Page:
Kaplan FS, Fiori J, LS DLP, Ahn, J, Billings PC, Shore EM. Dysregulation of the BMP-4 signaling pathway in fibrodysplasia ossificans progressiva. Ann N Y Acad Sci. 2006;1068:54–65.CrossRefPubMedGoogle Scholar
  10. 10.
    Kloen P, Di Paola M, Borens O, Richmond J, Perino G, Helfet DL, Goumans MJ. BMP signaling components are expressed in human fracture callus. Bone. 2003;33:362–371.CrossRefPubMedGoogle Scholar
  11. 11.
    Kloen P, Doty SB, Gordon E, Rubel IF, Goumans MJ, Helfet DL. Expression and activation of the BMP-signaling components in human fracture nonunions. J Bone Joint Surg Am. 2002;84:1909–1918.CrossRefPubMedGoogle Scholar
  12. 12.
    Kochanowska I, Chaberek S, Wojtowiczi A, Marczynski B, Wlodarski K, Dytko M, Ostrowski K. Expression of genes for bone morphogenetic proteins BMP-2, BMP-4 and BMP-6 in various parts of the human skeleton. BMC Musculoskelet Disord. 2007;8:128.CrossRefPubMedGoogle Scholar
  13. 13.
    Kwong FN, Hoyland JA, Freemont AJ, Evans CH. Altered relative expression of BMPs and BMP inhibitors in cartilaginous areas of human fractures progressing towards nonunion. J Orthop Res. 2009;27:752–757.CrossRefPubMedGoogle Scholar
  14. 14.
    Leboy PS. Regulating bone growth and development with bone morphogenetic proteins. Ann N Y Acad Sci. 2006;1068:14–18.CrossRefPubMedGoogle Scholar
  15. 15.
    Niikura T, Hak DJ, Reddi AH. Global gene profiling reveals a downregulation of BMP gene expression in experimental atrophic nonunions compared to standard healing fractures. J Orthop Res. 2006;24:1463–1471.CrossRefPubMedGoogle Scholar
  16. 16.
    Onishi T, Ishidou Y, Nagamine T, Yone K, Imamura,T, Kato M, Sampath TK, Sakou T. Distinct and overlapping patterns of localization of bone morphogenetic protein (BMP) family members and a BMP type II receptor during fracture healing in rats. Bone. 1998;22:605–612.CrossRefPubMedGoogle Scholar
  17. 17.
    Rosen V. BMP and BMP inhibitors in bone. Ann N Y Acad Sci. 2006;1068:19–25.CrossRefPubMedGoogle Scholar
  18. 18.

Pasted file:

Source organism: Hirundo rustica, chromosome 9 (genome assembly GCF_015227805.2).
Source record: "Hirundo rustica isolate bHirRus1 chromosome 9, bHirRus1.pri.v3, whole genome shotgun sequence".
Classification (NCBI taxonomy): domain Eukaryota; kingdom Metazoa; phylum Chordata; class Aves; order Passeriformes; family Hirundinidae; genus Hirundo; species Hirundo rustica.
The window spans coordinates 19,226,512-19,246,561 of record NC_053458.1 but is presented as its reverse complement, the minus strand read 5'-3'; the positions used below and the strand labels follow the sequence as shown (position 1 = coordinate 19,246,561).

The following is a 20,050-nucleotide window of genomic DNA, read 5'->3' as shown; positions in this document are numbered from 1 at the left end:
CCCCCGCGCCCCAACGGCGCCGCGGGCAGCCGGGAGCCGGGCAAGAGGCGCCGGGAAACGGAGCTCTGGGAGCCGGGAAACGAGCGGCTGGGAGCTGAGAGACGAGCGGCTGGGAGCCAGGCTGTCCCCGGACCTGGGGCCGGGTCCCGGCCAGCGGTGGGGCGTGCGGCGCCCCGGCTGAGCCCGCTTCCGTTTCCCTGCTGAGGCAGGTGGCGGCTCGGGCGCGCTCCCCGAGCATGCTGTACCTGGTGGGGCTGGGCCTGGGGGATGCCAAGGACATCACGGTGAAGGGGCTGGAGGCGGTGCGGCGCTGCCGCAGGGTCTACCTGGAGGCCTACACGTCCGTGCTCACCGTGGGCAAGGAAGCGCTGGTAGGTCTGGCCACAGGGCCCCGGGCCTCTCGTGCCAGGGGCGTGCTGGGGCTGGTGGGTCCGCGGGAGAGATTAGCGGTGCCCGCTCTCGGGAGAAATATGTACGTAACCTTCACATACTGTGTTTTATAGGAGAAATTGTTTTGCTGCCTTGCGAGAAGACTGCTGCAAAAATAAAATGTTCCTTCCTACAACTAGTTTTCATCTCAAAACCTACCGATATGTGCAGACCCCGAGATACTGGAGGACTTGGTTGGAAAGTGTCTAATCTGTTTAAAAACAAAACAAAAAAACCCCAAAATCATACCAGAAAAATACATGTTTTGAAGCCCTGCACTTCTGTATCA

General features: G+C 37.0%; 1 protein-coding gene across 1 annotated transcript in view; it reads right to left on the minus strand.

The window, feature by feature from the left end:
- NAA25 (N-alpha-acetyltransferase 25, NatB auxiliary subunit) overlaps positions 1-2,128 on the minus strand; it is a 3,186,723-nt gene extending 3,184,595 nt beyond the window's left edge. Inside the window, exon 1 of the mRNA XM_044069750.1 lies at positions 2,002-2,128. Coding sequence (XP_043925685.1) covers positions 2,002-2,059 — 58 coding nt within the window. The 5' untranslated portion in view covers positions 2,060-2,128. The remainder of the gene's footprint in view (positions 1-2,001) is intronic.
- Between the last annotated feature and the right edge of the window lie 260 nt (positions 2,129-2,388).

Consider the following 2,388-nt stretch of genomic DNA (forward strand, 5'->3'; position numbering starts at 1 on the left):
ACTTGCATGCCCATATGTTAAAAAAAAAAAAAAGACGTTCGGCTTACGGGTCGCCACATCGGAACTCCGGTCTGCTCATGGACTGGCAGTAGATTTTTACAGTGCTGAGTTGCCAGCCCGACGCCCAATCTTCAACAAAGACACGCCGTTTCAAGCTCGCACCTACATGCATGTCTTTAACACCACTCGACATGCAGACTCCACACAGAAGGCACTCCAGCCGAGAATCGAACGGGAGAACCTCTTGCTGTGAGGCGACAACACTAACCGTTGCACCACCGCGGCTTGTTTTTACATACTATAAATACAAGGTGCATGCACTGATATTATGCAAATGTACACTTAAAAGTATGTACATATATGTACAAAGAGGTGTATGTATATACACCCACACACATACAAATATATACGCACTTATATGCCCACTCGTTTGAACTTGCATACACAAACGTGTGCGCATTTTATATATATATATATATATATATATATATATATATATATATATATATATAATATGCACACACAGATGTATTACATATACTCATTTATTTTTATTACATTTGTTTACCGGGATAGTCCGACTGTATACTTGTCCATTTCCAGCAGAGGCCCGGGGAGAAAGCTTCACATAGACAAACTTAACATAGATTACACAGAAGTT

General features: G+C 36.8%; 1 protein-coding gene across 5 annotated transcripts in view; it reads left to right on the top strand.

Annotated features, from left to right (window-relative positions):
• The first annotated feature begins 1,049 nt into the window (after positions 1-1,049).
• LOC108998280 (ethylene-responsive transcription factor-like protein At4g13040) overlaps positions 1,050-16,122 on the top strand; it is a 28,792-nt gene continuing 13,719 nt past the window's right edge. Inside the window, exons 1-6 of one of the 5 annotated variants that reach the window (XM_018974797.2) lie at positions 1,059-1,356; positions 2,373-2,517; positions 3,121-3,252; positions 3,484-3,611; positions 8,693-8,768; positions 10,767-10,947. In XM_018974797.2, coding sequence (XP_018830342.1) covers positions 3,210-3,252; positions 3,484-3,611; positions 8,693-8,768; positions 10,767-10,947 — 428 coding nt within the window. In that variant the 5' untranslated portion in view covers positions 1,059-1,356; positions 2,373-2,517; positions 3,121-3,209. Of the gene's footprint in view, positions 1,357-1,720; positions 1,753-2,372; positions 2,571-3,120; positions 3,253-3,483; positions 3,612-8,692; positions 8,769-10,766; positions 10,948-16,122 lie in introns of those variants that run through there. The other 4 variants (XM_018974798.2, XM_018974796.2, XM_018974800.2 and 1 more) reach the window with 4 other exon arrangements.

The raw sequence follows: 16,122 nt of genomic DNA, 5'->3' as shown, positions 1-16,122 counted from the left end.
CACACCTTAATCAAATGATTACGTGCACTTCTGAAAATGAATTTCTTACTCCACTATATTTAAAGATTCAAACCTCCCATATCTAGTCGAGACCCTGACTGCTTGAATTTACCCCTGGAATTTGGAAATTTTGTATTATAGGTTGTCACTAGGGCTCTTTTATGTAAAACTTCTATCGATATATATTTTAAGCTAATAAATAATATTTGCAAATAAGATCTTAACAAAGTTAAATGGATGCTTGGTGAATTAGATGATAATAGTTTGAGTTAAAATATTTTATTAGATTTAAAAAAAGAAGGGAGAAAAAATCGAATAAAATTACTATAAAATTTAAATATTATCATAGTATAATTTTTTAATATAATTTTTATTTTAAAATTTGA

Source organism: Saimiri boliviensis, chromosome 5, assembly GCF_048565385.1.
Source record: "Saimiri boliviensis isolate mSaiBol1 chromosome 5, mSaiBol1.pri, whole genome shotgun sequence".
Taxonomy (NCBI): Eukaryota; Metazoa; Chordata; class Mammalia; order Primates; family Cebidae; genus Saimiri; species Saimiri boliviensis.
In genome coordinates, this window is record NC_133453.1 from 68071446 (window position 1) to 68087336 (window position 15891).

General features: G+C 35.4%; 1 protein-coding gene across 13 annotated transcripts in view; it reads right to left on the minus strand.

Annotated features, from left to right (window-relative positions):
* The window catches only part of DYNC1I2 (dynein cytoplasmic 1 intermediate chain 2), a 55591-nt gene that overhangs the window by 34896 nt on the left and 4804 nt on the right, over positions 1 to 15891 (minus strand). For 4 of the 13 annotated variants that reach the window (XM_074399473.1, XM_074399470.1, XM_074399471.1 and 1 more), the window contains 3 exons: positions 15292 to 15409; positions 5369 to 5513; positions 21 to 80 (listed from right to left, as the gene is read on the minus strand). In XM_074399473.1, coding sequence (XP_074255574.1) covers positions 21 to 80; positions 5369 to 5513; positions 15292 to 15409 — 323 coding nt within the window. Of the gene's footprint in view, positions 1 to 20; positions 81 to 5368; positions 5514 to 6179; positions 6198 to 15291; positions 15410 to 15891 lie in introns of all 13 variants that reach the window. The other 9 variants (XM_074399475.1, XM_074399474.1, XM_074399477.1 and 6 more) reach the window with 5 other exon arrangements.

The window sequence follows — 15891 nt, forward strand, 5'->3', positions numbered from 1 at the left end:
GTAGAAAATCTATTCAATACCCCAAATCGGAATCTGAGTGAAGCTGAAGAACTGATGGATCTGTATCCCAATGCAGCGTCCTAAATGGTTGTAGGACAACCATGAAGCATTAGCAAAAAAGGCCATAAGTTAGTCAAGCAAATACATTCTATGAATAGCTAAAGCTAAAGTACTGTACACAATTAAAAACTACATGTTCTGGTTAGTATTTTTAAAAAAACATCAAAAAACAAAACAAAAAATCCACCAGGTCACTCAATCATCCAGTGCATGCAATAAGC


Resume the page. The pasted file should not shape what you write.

Tsialogiannis E, Polyzois I, Oak Tang Q, Pavlou G, Tsiridis E, Heliotis M, Tsiridis E. Targeting bone morphogenetic protein antagonists: in vitro and in vivo evidence of their role in bone metabolism. Expert Opin Ther Targets. 2009;13:123–137.CrossRefPubMedGoogle Scholar
  19. 19.
    Tsuji K, Cox K, Bandyopadhyay A, Harfe BD, Tabin CJ, Rosen V. BMP4 is dispensable for skeletogenesis and fracture-healing in the limb. J Bone Joint Surg Am. 2008;90 Suppl 1:14–18.CrossRefPubMedGoogle Scholar
  20. 20.
    Urist MR. A morphogenetic matrix for differentiation of bone tissue. Calcif Tissue Res. 1970;Suppl:98–101.Google Scholar
  21. 21.
    Urist MR, Strates BS. Bone morphogenetic protein. J Dent Res. 1971;50:1392–1406.PubMedGoogle Scholar
  22. 22.
    Winkler D, Yu C, Geoghegan JC, Ojala EW, Skonier KE, Shpektor D, Sutherland MK, Latham JA. Noggin and sclerostin bone morphogenetic protein antagonists form a mutually inhibitory complex. J Biol Chem. 2004;279:36293–36298.CrossRefPubMedGoogle Scholar
  23. 23.
    Wordinger RJ, Agarwal R, Talati M, Fuller J, Lambert W, Clark AF. Expression of bone morphogenetic proteins (BMP), BMP receptors, and BMP associated proteins in human trabecular meshwork and optic nerve head cells and tissues. Mol Vis. 2002;8:241–250.PubMedGoogle Scholar
  24. 24.
    Wu X, Shi W, Cao X. Multiplicity of BMP signaling in skeletal development. Ann N Y Acad Sci. 2007;1116:29–49.CrossRefPubMedGoogle Scholar

Copyright information

© The Association of Bone and Joint Surgeons® 2009

Authors and Affiliations

  1. 1.Musculoskeletal Research Institute and The Bone Healing CenterNYU Hospital for Joint DiseasesNew YorkUSA

Personalised recommendations